Some thoughts on populism… How did we get here?

The Anglo-American democracy problem

This is a great read on some thoughts about why populism is growing in the U.S. and U.K. and subsiding in other nations. About a year ago my biggest fear was that the world would be taken over by populists and ultimately turn into a populist economy. This was, and still is, my biggest long term fear because populist policies will restrict global trade and globalism. This would be the worst case scenario for economies on a regional and global scale.

In any event, Luce points out three possible reasons populism in the U.S. and U.K. have been more sticky. The first is that in these two countries promote the idea that they are true meritocracies. This means that everyone is told they have an equal chance to reach the top if they develop and prove their skills are useful. Now, while I believe this is true to an extent (perhaps I am falling into the trap of over estimating my chances of success?), the data paints a different picture.

income mobility

As you can see above, over time the percentage of children surpassing their parent’s income has decreased meaningfully. Now, this brings up a deeper conversation on technological change and wages, but for now I will leave those to the side. Most importantly, the idea that a true meritocracy exists is great, except for the fact that the majority of people perceive this is a lie. And when they feel they have been lied to they will revolt (or vote) against the elites who keep them in their lowly class. Now, something can be said about the irony of voting in a wealthy man who promotes the class system within his business… But that’s another day.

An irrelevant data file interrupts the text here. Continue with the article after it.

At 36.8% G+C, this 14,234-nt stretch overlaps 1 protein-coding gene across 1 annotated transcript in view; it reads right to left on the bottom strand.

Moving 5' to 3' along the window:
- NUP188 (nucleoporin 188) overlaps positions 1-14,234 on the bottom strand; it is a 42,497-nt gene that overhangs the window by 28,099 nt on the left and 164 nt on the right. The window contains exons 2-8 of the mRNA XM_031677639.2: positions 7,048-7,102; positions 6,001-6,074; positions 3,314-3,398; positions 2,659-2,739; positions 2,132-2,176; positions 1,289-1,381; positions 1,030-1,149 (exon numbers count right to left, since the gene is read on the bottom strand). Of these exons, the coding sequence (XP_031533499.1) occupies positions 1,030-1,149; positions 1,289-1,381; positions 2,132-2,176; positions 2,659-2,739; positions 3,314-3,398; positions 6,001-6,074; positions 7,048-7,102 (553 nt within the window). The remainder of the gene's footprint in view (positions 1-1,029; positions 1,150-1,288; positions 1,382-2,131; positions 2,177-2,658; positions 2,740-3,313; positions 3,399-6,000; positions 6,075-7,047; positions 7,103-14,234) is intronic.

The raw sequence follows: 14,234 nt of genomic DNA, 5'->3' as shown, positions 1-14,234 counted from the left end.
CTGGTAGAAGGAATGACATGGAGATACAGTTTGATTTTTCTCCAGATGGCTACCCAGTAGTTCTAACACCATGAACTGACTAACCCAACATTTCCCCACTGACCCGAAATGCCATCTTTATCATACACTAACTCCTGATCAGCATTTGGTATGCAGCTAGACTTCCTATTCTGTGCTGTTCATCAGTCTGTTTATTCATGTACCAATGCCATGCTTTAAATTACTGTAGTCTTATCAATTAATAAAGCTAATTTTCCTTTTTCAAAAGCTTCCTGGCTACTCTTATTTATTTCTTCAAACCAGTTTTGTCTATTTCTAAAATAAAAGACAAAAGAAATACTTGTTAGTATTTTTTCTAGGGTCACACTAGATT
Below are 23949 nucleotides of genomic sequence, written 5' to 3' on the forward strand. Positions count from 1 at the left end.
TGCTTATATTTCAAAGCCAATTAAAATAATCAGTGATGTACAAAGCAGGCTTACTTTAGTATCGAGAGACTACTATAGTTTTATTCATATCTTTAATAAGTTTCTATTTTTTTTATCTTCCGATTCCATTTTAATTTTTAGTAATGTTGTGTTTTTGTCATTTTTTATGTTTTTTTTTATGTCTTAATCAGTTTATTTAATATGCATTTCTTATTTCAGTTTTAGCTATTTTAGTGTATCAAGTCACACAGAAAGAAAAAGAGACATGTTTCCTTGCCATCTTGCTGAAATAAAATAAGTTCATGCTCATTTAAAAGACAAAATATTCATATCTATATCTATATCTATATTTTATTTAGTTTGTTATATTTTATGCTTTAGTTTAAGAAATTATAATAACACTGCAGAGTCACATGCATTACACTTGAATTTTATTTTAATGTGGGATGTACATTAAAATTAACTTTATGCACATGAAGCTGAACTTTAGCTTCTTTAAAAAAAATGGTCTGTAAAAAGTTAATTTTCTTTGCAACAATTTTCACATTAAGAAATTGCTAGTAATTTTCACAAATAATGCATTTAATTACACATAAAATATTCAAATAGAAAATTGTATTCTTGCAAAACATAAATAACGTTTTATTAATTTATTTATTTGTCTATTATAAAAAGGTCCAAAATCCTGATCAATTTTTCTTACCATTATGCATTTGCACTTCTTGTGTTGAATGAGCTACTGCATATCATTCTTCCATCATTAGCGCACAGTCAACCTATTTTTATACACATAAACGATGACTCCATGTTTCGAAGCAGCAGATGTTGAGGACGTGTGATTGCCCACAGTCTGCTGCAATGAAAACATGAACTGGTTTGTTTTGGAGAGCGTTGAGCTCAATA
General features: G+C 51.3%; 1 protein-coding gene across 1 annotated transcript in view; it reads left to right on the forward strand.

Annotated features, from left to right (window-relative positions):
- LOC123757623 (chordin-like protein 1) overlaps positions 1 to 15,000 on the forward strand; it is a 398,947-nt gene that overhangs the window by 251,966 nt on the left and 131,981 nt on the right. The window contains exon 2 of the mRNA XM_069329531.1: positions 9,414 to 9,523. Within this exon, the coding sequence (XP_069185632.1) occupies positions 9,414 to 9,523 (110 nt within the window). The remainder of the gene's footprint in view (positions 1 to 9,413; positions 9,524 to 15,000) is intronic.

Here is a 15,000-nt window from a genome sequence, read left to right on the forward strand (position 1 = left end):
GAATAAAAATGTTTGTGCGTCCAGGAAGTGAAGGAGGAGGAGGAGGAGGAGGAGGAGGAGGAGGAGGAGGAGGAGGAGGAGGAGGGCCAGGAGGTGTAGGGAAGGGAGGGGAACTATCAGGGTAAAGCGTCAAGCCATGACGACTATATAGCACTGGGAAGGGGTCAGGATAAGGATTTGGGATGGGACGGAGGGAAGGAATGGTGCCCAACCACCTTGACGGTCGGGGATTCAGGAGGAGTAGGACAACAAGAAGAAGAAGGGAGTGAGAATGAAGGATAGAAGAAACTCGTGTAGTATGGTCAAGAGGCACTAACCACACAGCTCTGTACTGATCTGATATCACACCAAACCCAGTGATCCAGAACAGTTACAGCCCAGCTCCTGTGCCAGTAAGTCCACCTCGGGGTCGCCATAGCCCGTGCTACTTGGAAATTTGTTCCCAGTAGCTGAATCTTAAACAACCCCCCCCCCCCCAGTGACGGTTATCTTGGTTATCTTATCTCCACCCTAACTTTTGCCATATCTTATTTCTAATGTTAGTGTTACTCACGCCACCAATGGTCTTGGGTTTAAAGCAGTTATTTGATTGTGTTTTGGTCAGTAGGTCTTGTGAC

Similarly, the article states that the elites in the U.S. and U.K. have lost faith in half of the population. This is because they misunderstand qualifications. They believe that anyone without a college degree is absolutely useless. While this might be true for some people, there are a lot of people without college degrees who are capable of meaningful work. But the fact that those without a formal education are frowned upon contributes to populism because they feel left out and stepped on by the elites (and those with formal education). It is no surprise that this was the group who voted for Brexit and Trump. Again, the irony of this is thick.

And the final reason the article mentions is complacency. This comes from the fact that both countries have been stable for over 100 years. This means that the political figures have ignored the population for too long. Over time this builds populist beliefs. My hope is these beliefs subside. Aside from the economic issues with populism, the violence that would stem from a populist revolt is unnecessary. There are better ways to solve our problems.

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